A recitation of the facts found by the trial judge and the inferences that could reasonably be drawn therefrom will demonstrate that the Maryland Court of Appeals applied Jackson reasonably.5 Kevin Wiggins was working in Lacs' building on September 15, 1988. Wiggins was dismissed from work at or about 4:30 p.m. on that day. Wiggins had no legitimate reason to stay at work after the time his supervisor dismissed him, however, he returned to the building sometime after 4:30 p.m. While in the building, Wiggins was seen near Mrs. Lacs' apartment by Chianti Thomas, who also testified that Wiggins and Mrs. Lacs briefly conversed. When Wiggins returned from the building some 30 minutes later, he told his supervisor that he moved some sheetrock in the apartment building. This job, according to Wiggins' supervisor, would only have taken "a couple of minutes." Later that same night, Wiggins was found in possession of Mrs. Lacs' credit cards, her ring, and her car. There was evidence that Wiggins' girlfriend, who came with him that evening of September 15th, forged Mrs. Lacs' name to the credit card slips, while accompanied by Wiggins. The trial court could reasonably have drawn several inferences from these facts, that Wiggins was in the vicinity of Ms. Lacs' apartment sometime around 5:00 p.m. on the evening of September 15th, that he had ample time to steal Mrs. Lacs' property, approximately 30 minutes, and that his return to explain his presence on the job site was pre-textual.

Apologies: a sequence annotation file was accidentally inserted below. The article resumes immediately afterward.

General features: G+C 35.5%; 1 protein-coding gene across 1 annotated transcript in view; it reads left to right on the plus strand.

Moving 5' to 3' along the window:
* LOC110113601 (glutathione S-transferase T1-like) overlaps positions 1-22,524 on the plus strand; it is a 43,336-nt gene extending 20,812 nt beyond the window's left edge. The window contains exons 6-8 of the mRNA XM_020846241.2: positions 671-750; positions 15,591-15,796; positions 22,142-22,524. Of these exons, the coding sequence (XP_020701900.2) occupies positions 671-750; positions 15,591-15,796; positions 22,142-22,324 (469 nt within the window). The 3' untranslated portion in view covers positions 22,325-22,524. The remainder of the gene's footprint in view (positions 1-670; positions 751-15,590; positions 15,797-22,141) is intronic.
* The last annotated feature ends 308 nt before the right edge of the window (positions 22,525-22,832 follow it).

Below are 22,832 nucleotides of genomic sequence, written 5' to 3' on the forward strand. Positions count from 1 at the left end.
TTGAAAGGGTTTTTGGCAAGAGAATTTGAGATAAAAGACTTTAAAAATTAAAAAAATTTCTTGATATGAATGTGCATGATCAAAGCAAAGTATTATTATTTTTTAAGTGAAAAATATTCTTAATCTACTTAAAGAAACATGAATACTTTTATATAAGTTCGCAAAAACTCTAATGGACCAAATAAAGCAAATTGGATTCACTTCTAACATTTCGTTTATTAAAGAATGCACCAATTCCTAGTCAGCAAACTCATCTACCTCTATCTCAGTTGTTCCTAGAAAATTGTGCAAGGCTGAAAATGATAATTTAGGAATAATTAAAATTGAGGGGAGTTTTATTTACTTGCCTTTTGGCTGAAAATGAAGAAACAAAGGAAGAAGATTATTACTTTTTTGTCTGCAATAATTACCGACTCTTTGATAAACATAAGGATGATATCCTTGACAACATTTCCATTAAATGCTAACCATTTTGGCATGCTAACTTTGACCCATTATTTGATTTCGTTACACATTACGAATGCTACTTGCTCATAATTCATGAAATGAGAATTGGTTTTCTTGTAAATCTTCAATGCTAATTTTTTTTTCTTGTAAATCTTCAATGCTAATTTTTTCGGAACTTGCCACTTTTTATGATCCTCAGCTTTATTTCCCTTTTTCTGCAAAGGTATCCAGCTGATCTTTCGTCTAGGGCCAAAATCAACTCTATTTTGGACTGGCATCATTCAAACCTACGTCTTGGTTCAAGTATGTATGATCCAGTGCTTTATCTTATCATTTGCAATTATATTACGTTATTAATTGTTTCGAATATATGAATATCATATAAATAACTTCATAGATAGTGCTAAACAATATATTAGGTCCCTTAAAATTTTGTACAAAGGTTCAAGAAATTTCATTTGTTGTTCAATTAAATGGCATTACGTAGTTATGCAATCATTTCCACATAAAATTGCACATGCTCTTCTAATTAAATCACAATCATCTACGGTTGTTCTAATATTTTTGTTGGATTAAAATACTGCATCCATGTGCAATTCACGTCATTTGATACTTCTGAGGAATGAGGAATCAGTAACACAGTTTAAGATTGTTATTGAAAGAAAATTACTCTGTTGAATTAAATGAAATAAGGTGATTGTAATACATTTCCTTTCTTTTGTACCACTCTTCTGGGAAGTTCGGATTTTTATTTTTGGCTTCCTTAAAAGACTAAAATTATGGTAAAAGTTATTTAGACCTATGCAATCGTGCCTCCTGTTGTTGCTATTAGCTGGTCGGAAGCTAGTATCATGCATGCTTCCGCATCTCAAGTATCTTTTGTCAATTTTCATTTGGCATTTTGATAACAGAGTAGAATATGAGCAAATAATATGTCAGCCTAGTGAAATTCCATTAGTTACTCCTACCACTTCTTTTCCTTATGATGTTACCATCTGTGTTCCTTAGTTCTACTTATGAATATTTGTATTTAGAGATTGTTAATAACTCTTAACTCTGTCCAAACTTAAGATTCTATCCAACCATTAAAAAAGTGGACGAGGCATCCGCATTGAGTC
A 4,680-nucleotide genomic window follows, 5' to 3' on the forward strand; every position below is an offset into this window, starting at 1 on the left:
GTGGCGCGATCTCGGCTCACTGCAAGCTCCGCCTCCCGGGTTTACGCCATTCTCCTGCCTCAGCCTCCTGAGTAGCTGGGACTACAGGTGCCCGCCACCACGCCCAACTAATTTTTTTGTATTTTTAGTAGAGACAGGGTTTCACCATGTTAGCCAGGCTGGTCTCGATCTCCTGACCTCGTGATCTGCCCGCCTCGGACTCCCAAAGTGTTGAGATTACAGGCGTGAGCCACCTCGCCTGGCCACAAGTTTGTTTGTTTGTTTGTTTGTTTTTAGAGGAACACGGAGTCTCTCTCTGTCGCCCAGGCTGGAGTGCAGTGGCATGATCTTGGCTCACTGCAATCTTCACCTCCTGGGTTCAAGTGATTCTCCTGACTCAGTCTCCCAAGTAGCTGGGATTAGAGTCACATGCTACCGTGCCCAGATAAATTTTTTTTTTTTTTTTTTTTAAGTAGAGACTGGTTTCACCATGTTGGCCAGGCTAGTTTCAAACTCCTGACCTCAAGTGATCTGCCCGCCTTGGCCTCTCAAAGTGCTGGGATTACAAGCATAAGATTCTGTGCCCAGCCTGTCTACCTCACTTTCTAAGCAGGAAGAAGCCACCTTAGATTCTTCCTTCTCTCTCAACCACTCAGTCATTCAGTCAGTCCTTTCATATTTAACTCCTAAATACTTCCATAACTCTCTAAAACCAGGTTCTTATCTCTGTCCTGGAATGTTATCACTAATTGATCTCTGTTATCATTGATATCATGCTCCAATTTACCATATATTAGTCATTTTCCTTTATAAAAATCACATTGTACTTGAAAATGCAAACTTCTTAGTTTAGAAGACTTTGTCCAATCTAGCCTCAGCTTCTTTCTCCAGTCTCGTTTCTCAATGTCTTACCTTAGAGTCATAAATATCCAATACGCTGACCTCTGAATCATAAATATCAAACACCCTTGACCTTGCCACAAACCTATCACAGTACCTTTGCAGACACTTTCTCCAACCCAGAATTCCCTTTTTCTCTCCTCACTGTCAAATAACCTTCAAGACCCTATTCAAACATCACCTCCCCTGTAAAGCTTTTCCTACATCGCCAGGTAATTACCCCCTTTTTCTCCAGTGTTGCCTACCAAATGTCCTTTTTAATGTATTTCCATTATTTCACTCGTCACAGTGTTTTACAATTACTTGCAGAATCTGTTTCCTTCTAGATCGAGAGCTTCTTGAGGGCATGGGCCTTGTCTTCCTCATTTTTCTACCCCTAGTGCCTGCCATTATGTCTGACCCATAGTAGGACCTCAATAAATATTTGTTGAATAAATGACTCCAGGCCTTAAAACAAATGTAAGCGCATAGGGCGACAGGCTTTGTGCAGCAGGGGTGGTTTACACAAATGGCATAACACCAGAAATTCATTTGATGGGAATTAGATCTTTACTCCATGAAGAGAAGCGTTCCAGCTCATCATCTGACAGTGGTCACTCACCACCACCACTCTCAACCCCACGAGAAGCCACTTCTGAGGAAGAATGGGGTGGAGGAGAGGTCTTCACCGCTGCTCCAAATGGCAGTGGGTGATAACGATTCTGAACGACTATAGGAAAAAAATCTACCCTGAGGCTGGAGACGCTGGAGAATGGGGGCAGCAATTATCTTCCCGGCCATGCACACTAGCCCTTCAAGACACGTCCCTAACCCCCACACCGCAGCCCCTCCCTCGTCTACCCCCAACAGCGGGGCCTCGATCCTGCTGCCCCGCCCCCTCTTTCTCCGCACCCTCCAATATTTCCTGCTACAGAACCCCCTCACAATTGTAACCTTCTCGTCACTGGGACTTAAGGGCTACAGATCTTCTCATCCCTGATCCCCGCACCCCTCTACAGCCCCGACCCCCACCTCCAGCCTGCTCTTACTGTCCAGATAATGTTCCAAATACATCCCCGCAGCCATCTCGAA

The time of death was not established to a reasonable medical certainty by medical testimony at trial. In fact, the conclusions of the medical experts were discounted by the trial judge. However, that the time of death was not established to any scientific certainty is of little moment because ample evidence supported the conclusion that Mrs. Lacs was killed on the evening of September 15, thus implicating Wiggins in more than mere theft or robbery. First, there was the testimony of Mrs. Lacs' friends regarding her attire the last time she was seen alive. The testimony established that Mrs. Lacs was wearing a blue skirt, white blouse, and white beads when she was seen at her regular card game on the 15th. This was the same outfit that she was wearing when she was found dead on the 17th.6 Furthermore, there was evidence that Mrs. Lacs had marked certain television programs of apparent interest in her TV Guide, and the last markings in the TV Guide were for September 15. As stated above, other testimony established that Mrs. Lacs was last perceived alive7 on September 15, sometime between 4:00 and 5:00 p.m. when Chianti Thomas heard Wiggins thank Mrs. Lacs for watching some sheetrock for him. It was only a few hours later that Wiggins picked up Miss Armstrong in Mrs. Lacs' car and the two began using Mrs. Lacs' credit cards. Adding all the circumstances together, the trial judge concluded that Florence Lacs' robbery and murder occurred on the evening of September 15th and that Wiggins, being there at "a relevant time," was the robber and murderer. On this basis, the Maryland Court of Appeals found Jackson v. Virginia satisfied. We are of opinion and decide that the Maryland Court of Appeals' decision was not only at least minimally consistent with the record of facts found by the trial judge and thus was not unreasonable within the meaning of § 2254(d), it was fully supported by the record. Accordingly, we reverse the district court's grant of Wiggins' petition on this issue.